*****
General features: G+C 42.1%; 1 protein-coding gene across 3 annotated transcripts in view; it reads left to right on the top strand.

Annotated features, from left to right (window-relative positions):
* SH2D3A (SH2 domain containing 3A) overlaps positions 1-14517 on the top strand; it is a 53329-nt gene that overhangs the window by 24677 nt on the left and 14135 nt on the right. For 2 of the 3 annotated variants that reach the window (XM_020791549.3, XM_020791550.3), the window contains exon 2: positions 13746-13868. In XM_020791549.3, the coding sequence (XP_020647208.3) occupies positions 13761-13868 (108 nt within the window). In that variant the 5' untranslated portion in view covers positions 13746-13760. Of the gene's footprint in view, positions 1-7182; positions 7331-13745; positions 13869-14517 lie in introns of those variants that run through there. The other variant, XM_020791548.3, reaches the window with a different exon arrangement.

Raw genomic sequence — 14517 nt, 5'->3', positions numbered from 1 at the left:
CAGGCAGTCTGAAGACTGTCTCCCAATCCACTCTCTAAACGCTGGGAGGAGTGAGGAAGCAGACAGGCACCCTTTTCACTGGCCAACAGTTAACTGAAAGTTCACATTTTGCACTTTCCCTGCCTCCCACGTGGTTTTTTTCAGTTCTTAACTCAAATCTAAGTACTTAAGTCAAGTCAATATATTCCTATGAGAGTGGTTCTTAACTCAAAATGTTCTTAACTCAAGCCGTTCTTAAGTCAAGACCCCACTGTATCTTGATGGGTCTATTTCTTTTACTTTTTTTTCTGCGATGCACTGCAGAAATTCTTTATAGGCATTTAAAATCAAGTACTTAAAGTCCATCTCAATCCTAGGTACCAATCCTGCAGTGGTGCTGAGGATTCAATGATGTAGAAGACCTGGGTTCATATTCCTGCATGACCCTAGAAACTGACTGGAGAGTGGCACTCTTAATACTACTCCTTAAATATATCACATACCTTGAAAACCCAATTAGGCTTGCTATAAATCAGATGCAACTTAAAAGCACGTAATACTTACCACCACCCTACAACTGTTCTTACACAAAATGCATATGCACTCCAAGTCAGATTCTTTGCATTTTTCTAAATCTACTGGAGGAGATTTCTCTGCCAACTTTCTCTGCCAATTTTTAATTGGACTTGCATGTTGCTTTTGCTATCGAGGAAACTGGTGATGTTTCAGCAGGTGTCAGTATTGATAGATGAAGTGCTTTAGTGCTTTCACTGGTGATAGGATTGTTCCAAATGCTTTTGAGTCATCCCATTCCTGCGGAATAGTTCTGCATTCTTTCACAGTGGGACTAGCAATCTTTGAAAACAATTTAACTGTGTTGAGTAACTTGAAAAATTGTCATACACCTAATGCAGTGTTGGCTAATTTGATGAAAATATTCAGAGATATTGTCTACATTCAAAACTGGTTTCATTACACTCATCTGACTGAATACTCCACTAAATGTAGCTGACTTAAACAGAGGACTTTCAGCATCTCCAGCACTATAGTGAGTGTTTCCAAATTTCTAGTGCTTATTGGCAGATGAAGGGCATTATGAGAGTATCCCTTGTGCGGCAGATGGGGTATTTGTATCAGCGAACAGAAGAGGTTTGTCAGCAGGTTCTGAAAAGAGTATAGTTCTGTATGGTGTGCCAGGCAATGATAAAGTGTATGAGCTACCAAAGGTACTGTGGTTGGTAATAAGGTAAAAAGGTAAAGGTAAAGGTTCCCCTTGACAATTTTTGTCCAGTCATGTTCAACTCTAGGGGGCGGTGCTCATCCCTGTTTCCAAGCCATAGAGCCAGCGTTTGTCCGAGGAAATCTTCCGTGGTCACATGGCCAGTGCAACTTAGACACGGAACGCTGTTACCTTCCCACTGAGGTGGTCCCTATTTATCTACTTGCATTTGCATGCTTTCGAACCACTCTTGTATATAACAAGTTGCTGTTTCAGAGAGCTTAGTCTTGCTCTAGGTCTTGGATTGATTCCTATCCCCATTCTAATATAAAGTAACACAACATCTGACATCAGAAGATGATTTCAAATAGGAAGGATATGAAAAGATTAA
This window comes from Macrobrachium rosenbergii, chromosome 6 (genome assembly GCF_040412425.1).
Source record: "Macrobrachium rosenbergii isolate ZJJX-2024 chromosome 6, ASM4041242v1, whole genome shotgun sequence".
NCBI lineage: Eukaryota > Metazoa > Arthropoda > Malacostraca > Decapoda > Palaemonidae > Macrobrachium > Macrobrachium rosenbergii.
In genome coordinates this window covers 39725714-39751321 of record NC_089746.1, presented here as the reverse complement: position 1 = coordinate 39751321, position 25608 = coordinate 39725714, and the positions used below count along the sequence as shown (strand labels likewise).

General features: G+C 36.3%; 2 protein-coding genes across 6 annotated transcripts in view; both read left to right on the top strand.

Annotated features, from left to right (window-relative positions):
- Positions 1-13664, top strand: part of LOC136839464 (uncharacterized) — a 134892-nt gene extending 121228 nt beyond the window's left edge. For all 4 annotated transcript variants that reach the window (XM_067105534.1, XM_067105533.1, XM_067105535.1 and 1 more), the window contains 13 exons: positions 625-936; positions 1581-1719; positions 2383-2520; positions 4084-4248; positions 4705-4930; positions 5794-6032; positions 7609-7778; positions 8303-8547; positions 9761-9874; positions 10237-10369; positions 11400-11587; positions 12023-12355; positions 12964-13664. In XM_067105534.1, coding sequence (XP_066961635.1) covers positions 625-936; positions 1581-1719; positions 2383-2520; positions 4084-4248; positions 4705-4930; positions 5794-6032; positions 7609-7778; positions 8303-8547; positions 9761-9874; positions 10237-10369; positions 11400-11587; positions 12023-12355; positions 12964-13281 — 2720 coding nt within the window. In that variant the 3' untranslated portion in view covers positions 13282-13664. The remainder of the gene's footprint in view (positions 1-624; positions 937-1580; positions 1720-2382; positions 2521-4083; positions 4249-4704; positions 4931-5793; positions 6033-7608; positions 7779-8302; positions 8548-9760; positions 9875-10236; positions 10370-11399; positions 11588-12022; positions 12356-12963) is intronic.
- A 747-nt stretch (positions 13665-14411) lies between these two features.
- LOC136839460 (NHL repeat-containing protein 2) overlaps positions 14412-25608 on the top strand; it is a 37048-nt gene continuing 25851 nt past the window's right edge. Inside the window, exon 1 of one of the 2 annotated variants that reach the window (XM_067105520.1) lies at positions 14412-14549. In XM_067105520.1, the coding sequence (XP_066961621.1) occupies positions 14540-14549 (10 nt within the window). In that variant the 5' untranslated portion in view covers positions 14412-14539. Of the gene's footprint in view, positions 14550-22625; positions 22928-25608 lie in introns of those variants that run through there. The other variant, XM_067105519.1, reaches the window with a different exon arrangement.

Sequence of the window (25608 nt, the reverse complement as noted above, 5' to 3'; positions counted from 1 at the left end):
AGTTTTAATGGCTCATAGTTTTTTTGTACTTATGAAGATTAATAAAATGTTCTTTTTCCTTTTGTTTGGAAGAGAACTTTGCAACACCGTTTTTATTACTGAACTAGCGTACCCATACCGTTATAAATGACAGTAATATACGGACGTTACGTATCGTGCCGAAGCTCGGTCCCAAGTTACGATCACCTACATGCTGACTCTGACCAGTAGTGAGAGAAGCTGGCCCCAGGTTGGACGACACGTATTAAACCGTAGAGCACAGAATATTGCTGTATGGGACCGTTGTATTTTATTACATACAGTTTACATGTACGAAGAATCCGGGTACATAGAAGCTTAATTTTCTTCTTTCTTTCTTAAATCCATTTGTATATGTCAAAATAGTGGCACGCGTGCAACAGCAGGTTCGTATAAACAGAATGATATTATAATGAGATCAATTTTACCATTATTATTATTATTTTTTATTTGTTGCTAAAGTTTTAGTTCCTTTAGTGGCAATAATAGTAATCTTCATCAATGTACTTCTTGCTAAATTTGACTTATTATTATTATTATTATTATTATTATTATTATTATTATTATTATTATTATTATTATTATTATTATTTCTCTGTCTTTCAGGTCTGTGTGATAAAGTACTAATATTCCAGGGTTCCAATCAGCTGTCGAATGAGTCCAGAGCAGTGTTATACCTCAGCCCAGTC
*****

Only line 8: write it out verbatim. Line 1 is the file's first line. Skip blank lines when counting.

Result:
NCBI lineage: Eukaryota > Metazoa > Arthropoda > Malacostraca > Decapoda > Palaemonidae > Macrobrachium > Macrobrachium rosenbergii.